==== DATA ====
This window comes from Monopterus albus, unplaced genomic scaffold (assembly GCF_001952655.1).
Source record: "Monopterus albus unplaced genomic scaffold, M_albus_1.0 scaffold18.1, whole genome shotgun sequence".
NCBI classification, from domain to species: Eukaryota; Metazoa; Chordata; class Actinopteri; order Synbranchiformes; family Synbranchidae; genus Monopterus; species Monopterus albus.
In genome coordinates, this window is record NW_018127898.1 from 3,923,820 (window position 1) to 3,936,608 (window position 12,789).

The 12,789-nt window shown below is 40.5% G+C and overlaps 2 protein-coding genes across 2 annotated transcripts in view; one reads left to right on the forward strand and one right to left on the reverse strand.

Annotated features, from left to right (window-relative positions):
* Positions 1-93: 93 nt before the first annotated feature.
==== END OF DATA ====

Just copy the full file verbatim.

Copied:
This window comes from Monopterus albus, unplaced genomic scaffold (assembly GCF_001952655.1).
Source record: "Monopterus albus unplaced genomic scaffold, M_albus_1.0 scaffold18.1, whole genome shotgun sequence".
NCBI classification, from domain to species: Eukaryota; Metazoa; Chordata; class Actinopteri; order Synbranchiformes; family Synbranchidae; genus Monopterus; species Monopterus albus.
In genome coordinates, this window is record NW_018127898.1 from 3,923,820 (window position 1) to 3,936,608 (window position 12,789).

The 12,789-nt window shown below is 40.5% G+C and overlaps 2 protein-coding genes across 2 annotated transcripts in view; one reads left to right on the forward strand and one right to left on the reverse strand.

Annotated features, from left to right (window-relative positions):
* Positions 1-93: 93 nt before the first annotated feature.